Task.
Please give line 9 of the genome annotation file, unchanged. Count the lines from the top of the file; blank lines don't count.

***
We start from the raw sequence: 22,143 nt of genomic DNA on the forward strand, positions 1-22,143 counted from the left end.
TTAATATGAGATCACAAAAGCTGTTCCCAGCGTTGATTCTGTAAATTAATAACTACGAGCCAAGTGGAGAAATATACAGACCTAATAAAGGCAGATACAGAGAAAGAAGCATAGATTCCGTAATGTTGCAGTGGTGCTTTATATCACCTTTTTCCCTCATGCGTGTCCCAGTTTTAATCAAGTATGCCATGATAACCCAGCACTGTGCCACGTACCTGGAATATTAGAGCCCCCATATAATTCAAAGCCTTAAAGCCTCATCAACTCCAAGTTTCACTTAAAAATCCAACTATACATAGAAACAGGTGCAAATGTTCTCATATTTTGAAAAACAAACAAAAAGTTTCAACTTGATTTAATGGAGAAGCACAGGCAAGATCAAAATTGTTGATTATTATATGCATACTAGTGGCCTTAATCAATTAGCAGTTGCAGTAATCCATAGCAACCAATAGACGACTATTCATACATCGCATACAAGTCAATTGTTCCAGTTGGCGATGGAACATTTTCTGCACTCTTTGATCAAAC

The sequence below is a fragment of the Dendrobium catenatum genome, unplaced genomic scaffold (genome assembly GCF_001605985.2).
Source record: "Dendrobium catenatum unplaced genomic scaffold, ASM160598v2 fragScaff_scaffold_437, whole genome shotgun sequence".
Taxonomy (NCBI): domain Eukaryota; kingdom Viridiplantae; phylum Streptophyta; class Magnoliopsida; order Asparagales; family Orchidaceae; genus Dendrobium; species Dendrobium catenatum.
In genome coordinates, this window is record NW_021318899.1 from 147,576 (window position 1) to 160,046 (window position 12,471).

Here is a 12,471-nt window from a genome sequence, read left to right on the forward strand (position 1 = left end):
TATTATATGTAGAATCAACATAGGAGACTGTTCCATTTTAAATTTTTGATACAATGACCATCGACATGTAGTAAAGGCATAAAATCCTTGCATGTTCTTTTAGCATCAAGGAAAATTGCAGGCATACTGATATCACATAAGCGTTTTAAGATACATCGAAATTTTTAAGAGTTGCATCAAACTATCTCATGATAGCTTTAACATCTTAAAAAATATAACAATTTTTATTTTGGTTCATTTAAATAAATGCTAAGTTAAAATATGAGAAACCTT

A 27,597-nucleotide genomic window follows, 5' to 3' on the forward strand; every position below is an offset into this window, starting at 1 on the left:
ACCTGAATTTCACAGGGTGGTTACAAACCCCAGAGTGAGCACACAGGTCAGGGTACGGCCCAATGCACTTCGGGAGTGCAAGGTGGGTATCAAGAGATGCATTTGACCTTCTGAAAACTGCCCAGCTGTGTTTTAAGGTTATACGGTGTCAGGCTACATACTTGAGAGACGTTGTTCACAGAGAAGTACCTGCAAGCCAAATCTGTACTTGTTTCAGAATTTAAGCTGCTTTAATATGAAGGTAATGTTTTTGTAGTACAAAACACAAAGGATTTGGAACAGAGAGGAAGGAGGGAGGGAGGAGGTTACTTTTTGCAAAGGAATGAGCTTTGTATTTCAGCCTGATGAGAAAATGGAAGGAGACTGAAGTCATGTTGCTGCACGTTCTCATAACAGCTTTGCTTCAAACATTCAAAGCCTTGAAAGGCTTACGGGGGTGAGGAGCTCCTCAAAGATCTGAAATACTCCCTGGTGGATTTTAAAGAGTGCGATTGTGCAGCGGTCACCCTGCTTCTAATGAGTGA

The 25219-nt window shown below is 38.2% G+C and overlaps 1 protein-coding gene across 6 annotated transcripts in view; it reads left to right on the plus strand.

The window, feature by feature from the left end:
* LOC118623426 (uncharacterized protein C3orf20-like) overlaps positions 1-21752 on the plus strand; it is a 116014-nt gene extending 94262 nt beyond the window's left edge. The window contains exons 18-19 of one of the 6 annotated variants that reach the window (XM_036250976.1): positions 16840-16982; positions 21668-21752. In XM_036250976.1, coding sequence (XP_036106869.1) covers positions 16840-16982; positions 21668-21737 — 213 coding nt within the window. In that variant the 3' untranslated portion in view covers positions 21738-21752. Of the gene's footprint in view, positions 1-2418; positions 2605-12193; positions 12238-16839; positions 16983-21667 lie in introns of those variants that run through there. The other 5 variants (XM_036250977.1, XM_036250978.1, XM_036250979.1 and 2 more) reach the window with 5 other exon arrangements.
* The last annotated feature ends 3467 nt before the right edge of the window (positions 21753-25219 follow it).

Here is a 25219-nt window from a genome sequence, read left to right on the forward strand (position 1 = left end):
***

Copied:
A 27,597-nucleotide genomic window follows, 5' to 3' on the forward strand; every position below is an offset into this window, starting at 1 on the left: